The Taycan is more popular than Porsche expected it to be as, so far, 30,000 customers expressed their interest in purchasing it in Europe.
Quoting information from Handelsblatt, Reuters reports that each customer made a down payment of €2,500 ($2,780). Furthermore, one-third of them have placed a firm order, according to CEO Oliver Blume, who admitted that the electric sedan has indeed exceeded the automaker’s expectations.
The Taycan is on its way to dealerships on our side of the pond as well, and will eventually launch in other markets shortly afterwards. Thus, the waiting list for a new Taycan could span over a couple of years, as the auto firm plans to deliver 20,000 units in 2020. Nonetheless, production at the Stuttgart plant could be boosted after next year in order to better keep up with demand.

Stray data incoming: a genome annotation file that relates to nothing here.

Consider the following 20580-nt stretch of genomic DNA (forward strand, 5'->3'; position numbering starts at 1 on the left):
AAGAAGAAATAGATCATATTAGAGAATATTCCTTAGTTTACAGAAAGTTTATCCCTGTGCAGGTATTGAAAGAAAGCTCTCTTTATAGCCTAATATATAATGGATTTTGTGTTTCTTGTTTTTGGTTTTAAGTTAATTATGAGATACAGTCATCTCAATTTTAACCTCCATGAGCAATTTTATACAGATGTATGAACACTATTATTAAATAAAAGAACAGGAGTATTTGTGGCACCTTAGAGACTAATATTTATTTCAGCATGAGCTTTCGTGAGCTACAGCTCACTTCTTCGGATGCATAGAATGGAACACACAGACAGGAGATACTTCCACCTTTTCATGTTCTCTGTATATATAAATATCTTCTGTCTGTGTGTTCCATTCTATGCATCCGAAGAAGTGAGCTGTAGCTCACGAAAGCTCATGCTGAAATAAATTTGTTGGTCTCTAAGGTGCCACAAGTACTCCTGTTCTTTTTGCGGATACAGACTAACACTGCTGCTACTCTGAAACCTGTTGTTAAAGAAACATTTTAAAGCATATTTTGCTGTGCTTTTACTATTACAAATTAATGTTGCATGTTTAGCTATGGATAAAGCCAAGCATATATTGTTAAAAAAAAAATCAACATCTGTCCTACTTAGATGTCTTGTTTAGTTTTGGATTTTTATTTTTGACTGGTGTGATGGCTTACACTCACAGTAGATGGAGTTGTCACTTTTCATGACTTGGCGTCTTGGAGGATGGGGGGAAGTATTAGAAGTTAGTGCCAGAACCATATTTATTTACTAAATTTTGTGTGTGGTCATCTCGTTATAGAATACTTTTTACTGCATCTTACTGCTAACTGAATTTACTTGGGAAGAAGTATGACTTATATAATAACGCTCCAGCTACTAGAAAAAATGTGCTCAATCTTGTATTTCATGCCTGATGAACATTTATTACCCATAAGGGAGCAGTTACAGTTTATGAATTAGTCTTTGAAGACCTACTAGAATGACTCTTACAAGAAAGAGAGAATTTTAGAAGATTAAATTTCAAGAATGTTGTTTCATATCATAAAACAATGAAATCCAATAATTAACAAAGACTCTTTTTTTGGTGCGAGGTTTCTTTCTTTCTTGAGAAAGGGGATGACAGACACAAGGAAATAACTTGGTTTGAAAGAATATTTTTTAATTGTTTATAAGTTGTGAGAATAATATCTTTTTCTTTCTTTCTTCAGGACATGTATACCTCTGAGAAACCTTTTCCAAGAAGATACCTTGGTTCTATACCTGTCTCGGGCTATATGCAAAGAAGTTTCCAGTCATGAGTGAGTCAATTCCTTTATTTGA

A rival to the likes of the Tesla Model S, the Taycan retains the Porsche DNA, although with a 21st century twist. In its most agile form, the Turbo S, the electric powertrain produces a supercar-rivalling 761 PS (750 hp / 560 kW) and 1,050 Nm (774 lb-ft) of torque with the Overboost function enabled. It can do the 0-100 km/h (0-62 mph) sprint in just 2.8 seconds and the 0-200 km/h (0-124 mph) in 9.8 seconds while, where the legislation and road allows it, it can keep going all the way up to 260 km/h (162 mph).
With the battery fully charged, the Taycan Turbo S has a range of 412 km (256 miles) in the WLTP test cycle. Charging the 93.4 kWh pack up to 80 percent can take as little as 22.5 minutes with a 270 kW charger.